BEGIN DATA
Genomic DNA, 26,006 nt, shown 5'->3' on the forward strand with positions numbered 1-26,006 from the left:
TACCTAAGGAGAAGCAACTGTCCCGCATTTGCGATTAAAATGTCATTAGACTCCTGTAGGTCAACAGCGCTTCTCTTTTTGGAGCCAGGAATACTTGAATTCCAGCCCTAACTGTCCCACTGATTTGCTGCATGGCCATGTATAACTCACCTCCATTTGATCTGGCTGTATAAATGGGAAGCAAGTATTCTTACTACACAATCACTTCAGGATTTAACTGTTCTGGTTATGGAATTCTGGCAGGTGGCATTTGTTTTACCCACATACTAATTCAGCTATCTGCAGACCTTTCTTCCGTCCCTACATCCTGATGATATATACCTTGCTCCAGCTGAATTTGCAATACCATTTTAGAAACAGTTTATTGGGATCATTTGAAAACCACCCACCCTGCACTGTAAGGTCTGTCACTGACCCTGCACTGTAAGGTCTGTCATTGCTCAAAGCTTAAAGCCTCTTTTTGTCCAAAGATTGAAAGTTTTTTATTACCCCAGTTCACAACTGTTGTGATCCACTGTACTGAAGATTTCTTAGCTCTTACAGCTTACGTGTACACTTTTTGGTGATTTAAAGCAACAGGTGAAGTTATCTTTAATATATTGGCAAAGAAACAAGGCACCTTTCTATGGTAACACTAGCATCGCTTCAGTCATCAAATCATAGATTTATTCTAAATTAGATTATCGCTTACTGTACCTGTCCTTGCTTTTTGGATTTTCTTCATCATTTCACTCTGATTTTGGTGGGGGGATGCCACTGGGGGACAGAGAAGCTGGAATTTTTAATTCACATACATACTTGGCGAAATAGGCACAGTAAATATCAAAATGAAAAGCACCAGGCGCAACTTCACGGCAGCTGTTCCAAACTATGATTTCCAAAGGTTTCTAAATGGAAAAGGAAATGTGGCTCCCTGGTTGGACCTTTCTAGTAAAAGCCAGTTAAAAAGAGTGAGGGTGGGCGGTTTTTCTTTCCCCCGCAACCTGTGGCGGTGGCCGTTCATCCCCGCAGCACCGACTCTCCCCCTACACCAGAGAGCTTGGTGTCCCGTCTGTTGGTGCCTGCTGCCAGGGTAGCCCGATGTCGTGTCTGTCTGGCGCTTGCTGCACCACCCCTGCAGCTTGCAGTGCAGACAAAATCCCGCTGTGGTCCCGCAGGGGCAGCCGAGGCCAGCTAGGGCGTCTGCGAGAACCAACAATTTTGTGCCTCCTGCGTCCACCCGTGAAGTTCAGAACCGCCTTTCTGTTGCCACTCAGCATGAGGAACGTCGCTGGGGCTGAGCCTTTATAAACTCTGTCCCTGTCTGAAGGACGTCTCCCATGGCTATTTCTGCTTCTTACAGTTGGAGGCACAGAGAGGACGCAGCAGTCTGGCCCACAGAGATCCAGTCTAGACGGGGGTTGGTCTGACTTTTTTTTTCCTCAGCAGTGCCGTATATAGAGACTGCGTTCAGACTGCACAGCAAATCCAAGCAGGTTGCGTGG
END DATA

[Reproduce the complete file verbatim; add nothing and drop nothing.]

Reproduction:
Genomic DNA, 26,006 nt, shown 5'->3' on the forward strand with positions numbered 1-26,006 from the left:
TACCTAAGGAGAAGCAACTGTCCCGCATTTGCGATTAAAATGTCATTAGACTCCTGTAGGTCAACAGCGCTTCTCTTTTTGGAGCCAGGAATACTTGAATTCCAGCCCTAACTGTCCCACTGATTTGCTGCATGGCCATGTATAACTCACCTCCATTTGATCTGGCTGTATAAATGGGAAGCAAGTATTCTTACTACACAATCACTTCAGGATTTAACTGTTCTGGTTATGGAATTCTGGCAGGTGGCATTTGTTTTACCCACATACTAATTCAGCTATCTGCAGACCTTTCTTCCGTCCCTACATCCTGATGATATATACCTTGCTCCAGCTGAATTTGCAATACCATTTTAGAAACAGTTTATTGGGATCATTTGAAAACCACCCACCCTGCACTGTAAGGTCTGTCACTGACCCTGCACTGTAAGGTCTGTCATTGCTCAAAGCTTAAAGCCTCTTTTTGTCCAAAGATTGAAAGTTTTTTATTACCCCAGTTCACAACTGTTGTGATCCACTGTACTGAAGATTTCTTAGCTCTTACAGCTTACGTGTACACTTTTTGGTGATTTAAAGCAACAGGTGAAGTTATCTTTAATATATTGGCAAAGAAACAAGGCACCTTTCTATGGTAACACTAGCATCGCTTCAGTCATCAAATCATAGATTTATTCTAAATTAGATTATCGCTTACTGTACCTGTCCTTGCTTTTTGGATTTTCTTCATCATTTCACTCTGATTTTGGTGGGGGGATGCCACTGGGGGACAGAGAAGCTGGAATTTTTAATTCACATACATACTTGGCGAAATAGGCACAGTAAATATCAAAATGAAAAGCACCAGGCGCAACTTCACGGCAGCTGTTCCAAACTATGATTTCCAAAGGTTTCTAAATGGAAAAGGAAATGTGGCTCCCTGGTTGGACCTTTCTAGTAAAAGCCAGTTAAAAAGAGTGAGGGTGGGCGGTTTTTCTTTCCCCCGCAACCTGTGGCGGTGGCCGTTCATCCCCGCAGCACCGACTCTCCCCCTACACCAGAGAGCTTGGTGTCCCGTCTGTTGGTGCCTGCTGCCAGGGTAGCCCGATGTCGTGTCTGTCTGGCGCTTGCTGCACCACCCCTGCAGCTTGCAGTGCAGACAAAATCCCGCTGTGGTCCCGCAGGGGCAGCCGAGGCCAGCTAGGGCGTCTGCGAGAACCAACAATTTTGTGCCTCCTGCGTCCACCCGTGAAGTTCAGAACCGCCTTTCTGTTGCCACTCAGCATGAGGAACGTCGCTGGGGCTGAGCCTTTATAAACTCTGTCCCTGTCTGAAGGACGTCTCCCATGGCTATTTCTGCTTCTTACAGTTGGAGGCACAGAGAGGACGCAGCAGTCTGGCCCACAGAGATCCAGTCTAGACGGGGGTTGGTCTGACTTTTTTTTTCCTCAGCAGTGCCGTATATAGAGACTGCGTTCAGACTGCACAGCAAATCCAAGCAGGTTGCGTGG